How to Create a Brand Story that will Engage Your Audience
Every business needs to write a great Brand Story. Why? It’s simple.
You want someone to remember something? Put it in a story.
There’s a reason why stories are passed down from generation to generation, sometimes over the course of thousands of years.
Origin stories, stories of compassion, stories of peace and bravery. Stories engage us in a way that no other type of information can. They draw us in and allow us to connect with them in a human way.
So if you want to connect with your customers and really get your message across – it’s time you learned how to write a great Brand Story.
What is a Brand Story?
A Brand Story is the what, the how and the why of a brand’s core.
Why did you invent that product? Why should people use it? How did you build your ideas? You business? What are you trying to achieve?
Stories allow us to get emotionally involved with the characters and events that happen. If you can get your audience to care about your brand then they will be =come customers for life.
Your Brand Story is an authentic, engaging and vivid account of your what, how and why.
Does your Brand Story have to be real?
Lots of successful companies have Brand Stories which are, frankly, pure creative writing. Just look at Hollister.
Originally, Hollister (an American surf lifestyle brand – sister brand to Abercrombie & Fitch) said it was founded in 1922 by J.M. Hollister. This adventurous surfer Hollister emigrated from NYC to the Dutch East Indies and then went on to found the company in California.
Very beachy, very historical – you can see how this might appeal to its core American audience.
But none of it was true.
On 20 July 2015 The New Yorker published an exposé The Actual Hollister, wherein he tore apart the fictional brand story and exposed it for what it was; a marketing ploy.
While this may not seem like the most scandalous piece of news, it may well have made loyal Hollister wearers feel a little duped. They weren’t buying in to a historic brand like one might buy a vintage Burberry trench. They were buying into a company founded in the rather modern year 2000.
And do you want your customers to feel duped?
Creating an Authentic and Engaging Brand Story
In my opinion, your Brand Story does have to be real. Honesty creates trust and trust creates loyalty. What could be better than that?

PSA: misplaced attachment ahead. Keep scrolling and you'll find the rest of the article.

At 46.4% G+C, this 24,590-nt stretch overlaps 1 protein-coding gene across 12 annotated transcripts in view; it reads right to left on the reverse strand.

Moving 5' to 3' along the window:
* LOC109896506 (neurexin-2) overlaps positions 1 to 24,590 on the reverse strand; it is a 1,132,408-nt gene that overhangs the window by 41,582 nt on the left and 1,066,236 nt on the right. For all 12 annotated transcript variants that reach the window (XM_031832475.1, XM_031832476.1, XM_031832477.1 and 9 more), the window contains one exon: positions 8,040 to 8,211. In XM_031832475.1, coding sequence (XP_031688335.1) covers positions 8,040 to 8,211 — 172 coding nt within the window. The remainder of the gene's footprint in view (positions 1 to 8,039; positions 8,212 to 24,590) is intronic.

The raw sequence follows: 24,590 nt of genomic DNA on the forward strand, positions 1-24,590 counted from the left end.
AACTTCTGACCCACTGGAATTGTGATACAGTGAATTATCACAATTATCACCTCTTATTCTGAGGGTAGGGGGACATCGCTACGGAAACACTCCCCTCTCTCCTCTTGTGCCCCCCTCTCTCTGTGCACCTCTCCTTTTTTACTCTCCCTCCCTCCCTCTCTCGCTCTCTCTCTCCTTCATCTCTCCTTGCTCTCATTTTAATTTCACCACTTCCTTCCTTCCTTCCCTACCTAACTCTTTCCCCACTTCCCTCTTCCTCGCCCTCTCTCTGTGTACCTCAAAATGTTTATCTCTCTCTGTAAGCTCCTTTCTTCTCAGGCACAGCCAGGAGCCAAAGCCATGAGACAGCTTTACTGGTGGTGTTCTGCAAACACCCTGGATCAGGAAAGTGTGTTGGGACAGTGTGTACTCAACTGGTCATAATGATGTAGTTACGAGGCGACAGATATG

The reason why many brands create false Brand Stories is because they don’t think the real story is interesting. And that’s why they need a creative copywriter – not a work of fiction.
Anything can be boring if told in a boring way.
Steve Jobs sat in a garage, fiddled with computers and never went on drunken adventures in college. Boring eh?
But it’s not boring when you’re told that this young man wanted to change the world. He wanted to create beautiful technology that worked better than any other technology. He had a garage and he had a dream. And now that dream is real and it’s called Apple.
Nothing boring about that.
You Brand Story won’t be boring either. You just need to find out where the excitement is.
The core of your Brand Story
It’s not just a case of creating a story and posting up on your About Page. For a story to be powerful, it must be relatable. Your target audience must be able to relate, feel and connect with your story.
If you’ve created the most comfortable hiking sock on the planet, you target audience is probably hikers. Established hikers, long-distance hikers, hikers who have oddly shaped feet, people who want to hike but dislike discomfort.
So your Brand Story isn’t going to connect with them if it’s about how you and your co-founder were watching your child’s football match and she ran across the pitch at half-time to tell you her socks were itching.
The core of your Brand Story is your audience.
Shape your story about what they want and how you want to help them get it.